Belfast Central Library
Thursday 22nd January saw the first Living Legacies public engagement event of 2015, and the third of seven collaborative roadshows with Libraries NI. The format was broadly similar to previous events, with some of our academic specialists giving presentations on the remit and objectives of the Centre, and the Digitisation Unit on-hand to sample and record artefacts brought in by members of the public.
In addition to this, we were delighted to host some special guests as part of our event. Firstly, Dr. Andrew Murrison MP, the Prime's Minister's special representative for the Centenary Commemoration for the First World War, gave some eloquent and encouraging remarks on his experience of how Northern Ireland is beginning to engage with the complex matter of how to remember the Great War. Dr. Murrison's comments reflected how the people of this region are taking the opportunity to explore the nuances of local experiences of the War, and in doing so, dispel some of the myths which were a mark of a deeply divided society. The work which has been carried out so far has begun to lay the foundations for strong, civic participation in the major centenaries which fall in 2016.
There are two research groups who have anticipated the significance of these anniversaries. We were lucky to have the project leads from both groups attend the roadshow and present some of their work to the assembled guests. Sean O'Hare of the 6th Connaught Rangers Research Project, which was formally launched at the Falls Road Library in August 2014, gave an excellent presentation on the group's work. The project has been ongoing since 2006 and aims to tell the hitherto unknown story of the 6th Connaught Rangers regiment, comprised of men who hailed mainly from the Falls Road area of Belfast. The group have collaborated with Centre CI, Professor Richard Grayson, to produce a publication, available for purchase here: http://www.amazon.co.uk/The-6th-Connaught-Rangers-Nationalists-ebook/dp/B0071A83MO. The Connaught Rangers story is just one of many which are now coming to the fore, as the centenary of the First World War creates space for nationalist communities to engage with their heritage.
The second community-based research project to present their work was East Belfast and the Great War, a group whom we supported in their successful bid for Heritage Lottery Funding early in 2014. Since the project's formal launch at Stormont Buildings in August 2014, project leader Jason Burke and his team of volunteer researchers have been working tirelessly to trace and document every East Belfast connection to the war. Jason gave a lively presentation on the aims and methods of the project. East Belfast and the Great War are co-hosting a workshop with Living Legacies on Saturday 7th February, details of which are available here.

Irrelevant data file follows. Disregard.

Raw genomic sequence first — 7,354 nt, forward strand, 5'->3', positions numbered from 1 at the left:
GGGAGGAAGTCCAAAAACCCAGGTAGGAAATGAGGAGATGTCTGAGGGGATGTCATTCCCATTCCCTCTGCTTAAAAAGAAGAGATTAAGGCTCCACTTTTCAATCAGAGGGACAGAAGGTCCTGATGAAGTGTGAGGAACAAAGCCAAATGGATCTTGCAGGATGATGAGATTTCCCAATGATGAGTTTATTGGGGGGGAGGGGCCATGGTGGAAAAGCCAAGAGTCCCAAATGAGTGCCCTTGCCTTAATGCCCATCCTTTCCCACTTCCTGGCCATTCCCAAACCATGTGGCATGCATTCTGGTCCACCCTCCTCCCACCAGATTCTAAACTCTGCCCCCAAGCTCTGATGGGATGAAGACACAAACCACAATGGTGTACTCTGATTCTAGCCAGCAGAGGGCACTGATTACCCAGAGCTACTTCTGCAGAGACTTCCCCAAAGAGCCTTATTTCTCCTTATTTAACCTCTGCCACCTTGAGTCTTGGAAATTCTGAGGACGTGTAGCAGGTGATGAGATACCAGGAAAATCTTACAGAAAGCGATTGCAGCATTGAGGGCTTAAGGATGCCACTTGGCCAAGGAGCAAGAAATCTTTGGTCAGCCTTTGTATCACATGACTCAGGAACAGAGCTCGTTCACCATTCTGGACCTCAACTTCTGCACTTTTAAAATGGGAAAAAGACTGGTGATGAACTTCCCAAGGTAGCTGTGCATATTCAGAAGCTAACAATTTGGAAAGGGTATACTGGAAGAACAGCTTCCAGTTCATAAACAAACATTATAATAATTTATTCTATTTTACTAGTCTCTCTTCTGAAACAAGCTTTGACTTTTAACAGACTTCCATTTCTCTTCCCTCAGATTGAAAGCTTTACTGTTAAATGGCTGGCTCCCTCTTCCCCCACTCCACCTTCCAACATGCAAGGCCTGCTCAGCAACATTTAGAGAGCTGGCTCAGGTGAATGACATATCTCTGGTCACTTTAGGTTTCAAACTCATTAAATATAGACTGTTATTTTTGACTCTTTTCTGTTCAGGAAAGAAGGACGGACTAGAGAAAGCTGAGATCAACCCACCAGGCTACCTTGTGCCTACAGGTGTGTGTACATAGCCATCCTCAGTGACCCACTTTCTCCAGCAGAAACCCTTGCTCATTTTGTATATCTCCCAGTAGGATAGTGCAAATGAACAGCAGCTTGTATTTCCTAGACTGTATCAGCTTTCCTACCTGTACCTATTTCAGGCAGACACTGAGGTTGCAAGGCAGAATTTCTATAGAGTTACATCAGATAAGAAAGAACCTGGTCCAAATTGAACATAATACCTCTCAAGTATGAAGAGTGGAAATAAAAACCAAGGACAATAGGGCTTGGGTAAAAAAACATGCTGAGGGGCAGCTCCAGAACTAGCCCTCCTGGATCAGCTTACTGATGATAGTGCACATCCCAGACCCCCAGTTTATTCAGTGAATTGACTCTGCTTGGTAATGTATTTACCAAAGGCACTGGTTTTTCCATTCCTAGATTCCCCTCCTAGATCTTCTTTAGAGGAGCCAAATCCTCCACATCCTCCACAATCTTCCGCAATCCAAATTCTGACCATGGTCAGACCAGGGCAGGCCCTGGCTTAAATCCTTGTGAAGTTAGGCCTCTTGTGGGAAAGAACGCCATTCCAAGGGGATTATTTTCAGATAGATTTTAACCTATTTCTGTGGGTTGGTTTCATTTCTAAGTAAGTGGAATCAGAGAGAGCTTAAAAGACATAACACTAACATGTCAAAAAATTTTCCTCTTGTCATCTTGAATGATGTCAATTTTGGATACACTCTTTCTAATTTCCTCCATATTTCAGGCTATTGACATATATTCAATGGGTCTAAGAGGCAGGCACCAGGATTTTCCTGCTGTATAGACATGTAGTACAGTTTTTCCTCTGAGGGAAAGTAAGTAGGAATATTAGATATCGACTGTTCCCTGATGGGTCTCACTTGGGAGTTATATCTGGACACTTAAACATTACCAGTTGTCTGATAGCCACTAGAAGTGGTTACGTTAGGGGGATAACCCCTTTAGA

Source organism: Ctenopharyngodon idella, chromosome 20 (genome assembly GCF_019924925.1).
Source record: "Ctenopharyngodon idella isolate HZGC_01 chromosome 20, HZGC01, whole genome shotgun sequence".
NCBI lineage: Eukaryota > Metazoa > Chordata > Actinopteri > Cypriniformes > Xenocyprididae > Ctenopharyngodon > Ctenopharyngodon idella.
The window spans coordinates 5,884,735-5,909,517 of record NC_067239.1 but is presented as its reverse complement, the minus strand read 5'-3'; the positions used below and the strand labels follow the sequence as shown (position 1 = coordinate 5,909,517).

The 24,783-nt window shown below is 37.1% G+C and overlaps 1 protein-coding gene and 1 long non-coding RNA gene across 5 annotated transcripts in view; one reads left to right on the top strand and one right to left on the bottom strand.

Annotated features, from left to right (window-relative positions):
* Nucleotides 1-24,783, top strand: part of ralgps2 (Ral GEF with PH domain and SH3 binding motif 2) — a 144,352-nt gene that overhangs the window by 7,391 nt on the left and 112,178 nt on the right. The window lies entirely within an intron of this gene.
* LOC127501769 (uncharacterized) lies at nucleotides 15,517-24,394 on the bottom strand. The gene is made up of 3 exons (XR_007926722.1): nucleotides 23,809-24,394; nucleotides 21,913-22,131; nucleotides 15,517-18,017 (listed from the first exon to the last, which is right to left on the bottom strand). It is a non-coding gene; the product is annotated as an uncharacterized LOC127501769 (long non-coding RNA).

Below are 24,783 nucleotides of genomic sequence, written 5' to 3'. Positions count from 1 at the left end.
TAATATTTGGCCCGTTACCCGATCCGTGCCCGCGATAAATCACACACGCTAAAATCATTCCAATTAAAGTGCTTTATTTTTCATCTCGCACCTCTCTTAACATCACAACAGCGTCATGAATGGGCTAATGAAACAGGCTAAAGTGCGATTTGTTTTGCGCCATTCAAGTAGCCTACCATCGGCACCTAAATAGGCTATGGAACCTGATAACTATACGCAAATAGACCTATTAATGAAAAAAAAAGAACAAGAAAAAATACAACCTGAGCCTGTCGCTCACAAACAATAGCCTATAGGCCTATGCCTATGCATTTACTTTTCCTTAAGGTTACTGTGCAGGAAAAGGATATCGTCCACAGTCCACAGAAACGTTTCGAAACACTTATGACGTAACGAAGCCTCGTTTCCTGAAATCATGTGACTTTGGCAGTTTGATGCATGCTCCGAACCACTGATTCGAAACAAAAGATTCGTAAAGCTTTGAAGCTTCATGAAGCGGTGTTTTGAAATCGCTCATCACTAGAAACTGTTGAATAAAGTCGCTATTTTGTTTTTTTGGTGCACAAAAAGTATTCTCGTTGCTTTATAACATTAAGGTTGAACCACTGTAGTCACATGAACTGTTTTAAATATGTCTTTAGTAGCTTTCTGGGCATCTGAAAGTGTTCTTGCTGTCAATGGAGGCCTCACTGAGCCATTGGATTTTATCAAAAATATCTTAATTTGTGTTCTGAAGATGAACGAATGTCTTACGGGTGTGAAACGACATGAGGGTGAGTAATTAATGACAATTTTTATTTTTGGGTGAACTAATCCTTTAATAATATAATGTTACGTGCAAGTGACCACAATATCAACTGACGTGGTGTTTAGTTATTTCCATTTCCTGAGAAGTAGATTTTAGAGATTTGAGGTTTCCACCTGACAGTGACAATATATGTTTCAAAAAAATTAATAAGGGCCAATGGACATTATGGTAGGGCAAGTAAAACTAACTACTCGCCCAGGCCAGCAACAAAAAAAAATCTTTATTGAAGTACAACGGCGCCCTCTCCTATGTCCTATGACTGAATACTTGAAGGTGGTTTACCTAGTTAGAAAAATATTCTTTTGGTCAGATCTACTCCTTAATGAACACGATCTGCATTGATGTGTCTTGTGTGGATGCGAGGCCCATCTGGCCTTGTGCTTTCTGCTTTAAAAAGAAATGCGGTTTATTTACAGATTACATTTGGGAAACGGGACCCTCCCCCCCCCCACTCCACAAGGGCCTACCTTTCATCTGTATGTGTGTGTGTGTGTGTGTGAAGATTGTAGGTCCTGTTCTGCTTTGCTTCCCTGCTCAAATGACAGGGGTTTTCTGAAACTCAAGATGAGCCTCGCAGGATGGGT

The Ulster Museum facilitated a group of teenagers from East Belfast in their First World War project. The group led by the Ulster Historical Foundation, were brought to the museum to experience an introduction to the First World War. These teenagers had no prior knowledge of the war and it was their first visit to the museum.
The group had a visit to the A Call to War, First World War poster exhibition, and explored themes surrounding recruitment and discussed why many men and women volunteered to have an active role in the war.
They then explored life at war and life at home during the war through a museum object handling session. One the group had an opportunity to dress up as a First World War nurse. This session was followed by a tour of the Home Rule to Partition section of the Ulster Museum’s new Modern History gallery.
The group are encouraged to explore their own family history with regard to the First World War and will produce a booklet representing their journey and discovering their own war legacy.
Image 1 : ‘The Kitchen is the Key to Victory,’ propaganda poster aimed at women. It highlights the need for women to self-ration due to wheat shortages with many farmers at war and fewer ships getting into Britain as this occurred at the height of German U-boat campaign in 1917.
Image 2 : ‘Boys, Come over here, You’re Wanted,’ recruitment poster produced by David Allen & Co., a Belfast-based printing firm with offices in London and Dublin.
Image 3 : The teenagers enjoying an object handling session with Fiona Baird, UM Education